Vimal Kumar Kothandaraman, Presales &Customer Delivery Lead, Fixed Network Division, Alcatel-Lucent India, says the growth in digital dividend is driven by the basic broadband infrastructure to carry the data towards consumers and businesses.
While the debate continues in our country if Fixed Broadband makes sense owing primarily to operational and economic hurdles to deploy the infrastructure, fundamental changes implicitly or explicitly are being undertaken by policy makers in other parts of the world to ensure that these hurdles are removed.
While world over the trend has been to move towards 1Gbps service with 100Mbps as more less a norm, in India a large percentage of households are still being serviced with 2 Mbps fixed broadband options or lower, even though recent trends show some improvements in high density urban clusters. Fixed broadband has been a neglected domain owing mainly to operational and economic challenges which did not provide sufficient incentive to turn on Fixed Broadband comparable to worldwide standards.
The good news is that there’s a clear momentum in the market to change this status. Open access infrastructure providers enabled this as first movers, where large housing complexes could derive the benefit of high speed broadband networks at home. Cable companies took parallel steps to ensure dense urban clusters are serviced followed by traditional fixed broadband service providers.
There are also a number of Local Cable Operators (LCOs) and smaller ISPs who have realized potential of additional revenue streams from offering high speed connectivity to households that they are already serving or can make a simple extension from their existing operational areas. We are also anticipating new operators in fixed broadband space, who are expected to launch Fixed Broadband in a massive scale.
To understand the trend further, it is a given that there’s relentless growth of data traffic and primary contributor to that growth, based on several worldwide and in country trends, has been for data in Video form. Video content by itself has undergone changes starting from SD to HD to UHD/4K and by 2020 anticipated to be on 8K resolution. This high resolution content needs high bandwidth technologies which needs deeper fiber penetration.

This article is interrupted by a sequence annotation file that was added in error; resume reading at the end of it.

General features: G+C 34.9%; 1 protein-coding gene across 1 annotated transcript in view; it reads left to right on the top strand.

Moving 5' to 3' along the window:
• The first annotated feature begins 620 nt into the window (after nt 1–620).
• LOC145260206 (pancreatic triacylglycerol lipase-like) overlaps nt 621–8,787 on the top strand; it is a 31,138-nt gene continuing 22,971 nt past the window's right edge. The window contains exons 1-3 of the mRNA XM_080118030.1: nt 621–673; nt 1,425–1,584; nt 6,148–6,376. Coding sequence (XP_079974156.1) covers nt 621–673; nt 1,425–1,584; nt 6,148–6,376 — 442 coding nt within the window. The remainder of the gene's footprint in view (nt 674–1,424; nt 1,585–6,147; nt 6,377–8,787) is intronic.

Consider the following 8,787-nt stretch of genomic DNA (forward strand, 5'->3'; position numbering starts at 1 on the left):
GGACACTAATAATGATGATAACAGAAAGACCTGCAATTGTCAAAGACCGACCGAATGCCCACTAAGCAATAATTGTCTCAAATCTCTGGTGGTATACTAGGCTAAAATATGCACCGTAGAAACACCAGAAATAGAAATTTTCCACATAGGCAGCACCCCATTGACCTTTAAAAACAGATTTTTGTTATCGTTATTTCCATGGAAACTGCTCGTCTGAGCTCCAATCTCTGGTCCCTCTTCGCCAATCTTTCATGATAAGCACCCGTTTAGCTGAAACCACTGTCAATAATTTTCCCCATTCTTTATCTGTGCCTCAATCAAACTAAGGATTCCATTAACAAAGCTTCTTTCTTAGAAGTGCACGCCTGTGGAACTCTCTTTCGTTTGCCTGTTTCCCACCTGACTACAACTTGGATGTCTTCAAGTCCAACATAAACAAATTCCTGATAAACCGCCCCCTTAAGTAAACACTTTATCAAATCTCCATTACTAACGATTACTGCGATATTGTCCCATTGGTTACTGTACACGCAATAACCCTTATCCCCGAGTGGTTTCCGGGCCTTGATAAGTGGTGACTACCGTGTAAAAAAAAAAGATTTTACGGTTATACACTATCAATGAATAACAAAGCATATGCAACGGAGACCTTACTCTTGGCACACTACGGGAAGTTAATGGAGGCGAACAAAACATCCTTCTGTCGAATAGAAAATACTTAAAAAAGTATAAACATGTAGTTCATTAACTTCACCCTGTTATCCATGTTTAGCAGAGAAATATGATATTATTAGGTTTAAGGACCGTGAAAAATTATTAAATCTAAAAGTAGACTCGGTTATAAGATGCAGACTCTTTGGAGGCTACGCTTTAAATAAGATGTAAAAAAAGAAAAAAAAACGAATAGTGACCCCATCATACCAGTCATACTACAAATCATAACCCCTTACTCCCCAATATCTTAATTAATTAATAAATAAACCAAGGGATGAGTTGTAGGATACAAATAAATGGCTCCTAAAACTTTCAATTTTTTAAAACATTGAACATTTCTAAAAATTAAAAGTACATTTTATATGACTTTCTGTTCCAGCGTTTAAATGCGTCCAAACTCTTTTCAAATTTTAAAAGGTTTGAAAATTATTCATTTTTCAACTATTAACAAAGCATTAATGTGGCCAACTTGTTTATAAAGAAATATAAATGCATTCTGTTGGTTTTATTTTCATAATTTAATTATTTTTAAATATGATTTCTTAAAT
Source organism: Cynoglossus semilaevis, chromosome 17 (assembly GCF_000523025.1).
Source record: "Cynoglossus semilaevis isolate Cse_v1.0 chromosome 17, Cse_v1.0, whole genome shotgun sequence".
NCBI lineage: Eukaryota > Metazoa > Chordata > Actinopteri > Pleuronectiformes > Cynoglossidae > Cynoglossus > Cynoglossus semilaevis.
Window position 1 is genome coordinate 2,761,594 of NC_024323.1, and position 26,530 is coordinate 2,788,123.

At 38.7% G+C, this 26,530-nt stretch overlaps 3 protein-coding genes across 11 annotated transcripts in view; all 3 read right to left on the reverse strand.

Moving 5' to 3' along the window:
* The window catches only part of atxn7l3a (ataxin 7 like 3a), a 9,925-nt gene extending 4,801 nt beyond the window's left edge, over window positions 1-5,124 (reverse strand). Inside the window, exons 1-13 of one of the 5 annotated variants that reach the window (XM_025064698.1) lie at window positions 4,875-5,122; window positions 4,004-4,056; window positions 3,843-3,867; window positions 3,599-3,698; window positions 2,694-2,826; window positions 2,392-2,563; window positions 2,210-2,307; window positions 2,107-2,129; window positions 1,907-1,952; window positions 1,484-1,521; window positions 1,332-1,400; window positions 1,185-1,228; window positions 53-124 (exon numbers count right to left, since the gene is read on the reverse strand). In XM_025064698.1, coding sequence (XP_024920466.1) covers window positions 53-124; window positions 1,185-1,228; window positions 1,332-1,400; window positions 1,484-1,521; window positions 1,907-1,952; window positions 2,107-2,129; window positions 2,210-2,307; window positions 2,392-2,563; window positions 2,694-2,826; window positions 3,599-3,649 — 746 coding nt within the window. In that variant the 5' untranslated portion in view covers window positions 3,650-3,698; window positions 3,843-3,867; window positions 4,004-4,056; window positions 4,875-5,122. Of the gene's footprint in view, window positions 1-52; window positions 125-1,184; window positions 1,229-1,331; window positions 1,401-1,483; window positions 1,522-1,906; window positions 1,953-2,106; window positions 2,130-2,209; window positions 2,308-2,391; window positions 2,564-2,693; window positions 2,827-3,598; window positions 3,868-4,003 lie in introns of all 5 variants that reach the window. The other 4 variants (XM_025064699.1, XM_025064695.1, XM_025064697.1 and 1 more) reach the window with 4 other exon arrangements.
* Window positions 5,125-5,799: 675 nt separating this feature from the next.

In addition to this, as mobile devices get to higher bandwidth consumption, the requirement to backhaul such bandwidth on to a nearest available fixed network becomes imperative. There’s always the impending question on which technology to use given the growth of data at such phenomenal rates driven by video content. Such phenomenal data growth driven by video consumption makes it imperative to have a fiber based network, with a question of whether it shall be fiber all the way to the home or there could be some reuse of existing copper for the traditional services providers who are still serving home broadband based on copper networks.
In terms of technology trends, the classical options have been based on medium of connectivity for fixed broadband networks mainly on Copper or Fiber. There are three forms of copper technologies current in use based on the form type of copper in India.